The classes at this school were very interesting, especially the literature classes. I took a few literature classes while I attended and realized out of everything I took I found them to be the most enjoyable. This helped me understand that I should switch my major to an english one and that the career I would probably most enjoy would be in teaching. So even though I didn't enjoy this school all that much it atleast helped me figure out where I wanted to go in life.
Yes, I would fully be prepared for the road a head. I would certainly have had the confidence to attend college after high school instead of waiting so many years. I would have opted to attend school in another state, and fully enjoy the college experience.
Justen, you are about to make one of the biggest transitions in your life. The decisions you make will affect your entire life. Do not be afraid to ask questions, as it is your responsibility to ensure that you are being guided correctly towards your goals. Be confident in yourself and follow your dreams. Know that anything is possible with dedication and hard work. Do not allow yourself to get discouraged, as the road ahead will be a long one. You will encounter obstacles along the way, embrace them as a new experience and learn from them. Ask for help if you find you need it, there is no shame in asking. You are your best advocate.
If I could go back in time and visit my self as a senior in high school, I would wear very large steel toe boots to give myself a swift kick in the rear! Until recently I never took school seriously. Yes, I was more than capable, but just didn't apply myself. After high school, I attepted college, but was defintely not ready for the responsibility that accompanied. I instead joined the U.S. Coast Guard and spent 4 miraculous years on Oahu, HI. Since my separation, I worked very hard in multiple fields, non which made me happy. I started a family and have three terrific children. Frustrated, and wanting more for my family, I decided to go back to school. I am now very dedicated to obtaining a degree and learning. I only wish I had done so when thats all I had to worry about. My list of responsiblities is far more now than when I lived with my parents and only had to go to school. I appreciate more now . If I could go back in time I would tell my story and hopefully I would listen, but still wear the boots just in case.
I was tell myself to be prepared to not have everything spoonfed to you. In college, there are things you just have do to by yourself. My high school did not prepare me for the way professors teach and lecture in college. I also would tell myself to save a lot more money for books and classes.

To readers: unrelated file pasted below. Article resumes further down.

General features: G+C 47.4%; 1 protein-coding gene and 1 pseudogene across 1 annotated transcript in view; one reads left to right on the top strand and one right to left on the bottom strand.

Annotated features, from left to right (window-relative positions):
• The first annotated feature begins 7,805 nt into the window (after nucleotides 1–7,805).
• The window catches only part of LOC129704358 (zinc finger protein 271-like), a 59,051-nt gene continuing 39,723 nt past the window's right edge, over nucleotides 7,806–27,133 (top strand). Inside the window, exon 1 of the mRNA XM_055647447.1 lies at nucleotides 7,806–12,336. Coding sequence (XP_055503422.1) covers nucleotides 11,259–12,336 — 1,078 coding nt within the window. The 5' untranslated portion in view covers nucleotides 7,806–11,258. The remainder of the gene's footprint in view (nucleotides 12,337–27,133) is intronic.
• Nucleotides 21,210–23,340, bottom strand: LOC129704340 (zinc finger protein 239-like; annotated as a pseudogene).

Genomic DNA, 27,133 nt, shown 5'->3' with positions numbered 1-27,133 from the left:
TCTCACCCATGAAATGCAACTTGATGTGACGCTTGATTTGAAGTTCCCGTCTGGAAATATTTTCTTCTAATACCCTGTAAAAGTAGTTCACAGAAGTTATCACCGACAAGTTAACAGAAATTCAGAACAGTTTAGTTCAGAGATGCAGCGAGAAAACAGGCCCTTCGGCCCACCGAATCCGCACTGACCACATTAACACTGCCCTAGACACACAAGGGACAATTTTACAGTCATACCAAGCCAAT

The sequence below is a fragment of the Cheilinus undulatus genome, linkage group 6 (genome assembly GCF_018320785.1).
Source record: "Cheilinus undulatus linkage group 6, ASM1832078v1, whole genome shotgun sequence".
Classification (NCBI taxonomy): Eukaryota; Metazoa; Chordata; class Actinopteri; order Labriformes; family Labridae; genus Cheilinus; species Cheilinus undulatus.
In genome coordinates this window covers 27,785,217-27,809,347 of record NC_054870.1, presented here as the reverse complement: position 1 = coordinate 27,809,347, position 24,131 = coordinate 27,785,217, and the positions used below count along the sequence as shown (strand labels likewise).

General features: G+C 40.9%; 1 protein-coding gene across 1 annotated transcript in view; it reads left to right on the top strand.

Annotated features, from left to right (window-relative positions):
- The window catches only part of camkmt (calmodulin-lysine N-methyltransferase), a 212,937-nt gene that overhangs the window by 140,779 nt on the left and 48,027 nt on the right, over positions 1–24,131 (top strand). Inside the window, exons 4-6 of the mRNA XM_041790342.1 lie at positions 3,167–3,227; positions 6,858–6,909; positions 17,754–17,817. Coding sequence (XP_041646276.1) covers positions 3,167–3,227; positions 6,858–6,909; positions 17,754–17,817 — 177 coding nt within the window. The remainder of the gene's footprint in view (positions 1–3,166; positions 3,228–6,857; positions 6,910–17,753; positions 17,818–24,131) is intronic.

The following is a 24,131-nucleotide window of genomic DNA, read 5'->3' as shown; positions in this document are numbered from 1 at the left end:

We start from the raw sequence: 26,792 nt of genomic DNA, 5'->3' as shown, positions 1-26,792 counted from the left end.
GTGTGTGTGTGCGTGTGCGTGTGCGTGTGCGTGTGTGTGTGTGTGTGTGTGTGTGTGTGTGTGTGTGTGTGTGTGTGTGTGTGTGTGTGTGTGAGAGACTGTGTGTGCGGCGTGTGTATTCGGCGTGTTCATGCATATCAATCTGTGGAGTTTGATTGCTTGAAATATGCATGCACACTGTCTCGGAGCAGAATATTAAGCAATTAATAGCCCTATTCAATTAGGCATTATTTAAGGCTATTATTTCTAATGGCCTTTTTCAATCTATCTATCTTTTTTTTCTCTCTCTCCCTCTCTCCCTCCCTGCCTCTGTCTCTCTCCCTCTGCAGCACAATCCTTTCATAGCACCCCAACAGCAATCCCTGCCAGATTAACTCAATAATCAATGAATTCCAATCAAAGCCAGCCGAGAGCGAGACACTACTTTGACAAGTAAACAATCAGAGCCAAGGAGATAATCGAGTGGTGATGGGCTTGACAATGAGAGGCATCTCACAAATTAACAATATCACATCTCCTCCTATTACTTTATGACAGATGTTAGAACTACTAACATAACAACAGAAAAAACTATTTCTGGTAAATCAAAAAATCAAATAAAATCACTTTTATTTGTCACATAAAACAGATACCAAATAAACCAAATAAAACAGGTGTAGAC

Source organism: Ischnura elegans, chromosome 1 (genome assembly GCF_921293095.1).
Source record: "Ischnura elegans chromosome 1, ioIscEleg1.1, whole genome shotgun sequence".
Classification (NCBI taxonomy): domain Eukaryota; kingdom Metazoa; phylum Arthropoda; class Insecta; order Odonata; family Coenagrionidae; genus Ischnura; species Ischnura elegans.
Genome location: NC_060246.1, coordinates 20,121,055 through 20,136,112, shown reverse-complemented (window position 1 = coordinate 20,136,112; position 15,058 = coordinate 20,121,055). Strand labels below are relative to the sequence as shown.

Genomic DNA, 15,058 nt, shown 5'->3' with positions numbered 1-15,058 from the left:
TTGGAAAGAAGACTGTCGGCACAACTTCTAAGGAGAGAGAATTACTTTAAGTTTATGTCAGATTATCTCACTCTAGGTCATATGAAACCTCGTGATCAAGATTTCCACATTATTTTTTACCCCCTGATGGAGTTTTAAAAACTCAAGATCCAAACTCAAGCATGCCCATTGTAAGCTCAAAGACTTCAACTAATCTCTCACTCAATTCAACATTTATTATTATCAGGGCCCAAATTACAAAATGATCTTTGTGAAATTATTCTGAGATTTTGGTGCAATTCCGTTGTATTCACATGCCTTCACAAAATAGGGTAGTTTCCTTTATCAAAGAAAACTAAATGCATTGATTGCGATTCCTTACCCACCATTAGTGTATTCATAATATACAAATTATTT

Don't panic! It''s not as hard as you think it's going to be. Getting your foot in the door and getting into college I repeat, is a relatively simple deal. You'll make new friends, and you'll keep the old ones that really count so don't be so afraid of something that's going to turn out so good.
I know that you love it where you are now and you'll miss how you live now... but don't be afraid to try new things. You're young and won't get these opportunities forever, so be young while you can.
You'll really enjoy yourself.
I wouldn't be able to go back and talk to myself as a high school senior because I never allowed myself to get that far. I quit before I was ahead. If I could go back and talk to me, I'd tell me that it's worth it. All the fear, all the time spent, is worth it in the end. What you're doing is important. What your doing will change your life. You are going to struggle, you are going to stay up till you can see anymore, but in the end it will pay off.
For some students, it's exciting. For others, it's shear fear. If you are looking to enhance your lifestyle or just make minor adjustments in helping to boost your career, then continuing your education at a community college is something to consider. There are so many areas of study for you to choose from like nursing, police administration, and education. Going to college can seem scary or a waist of time, however, continuing your education at a community college will only help make you stronger and successful.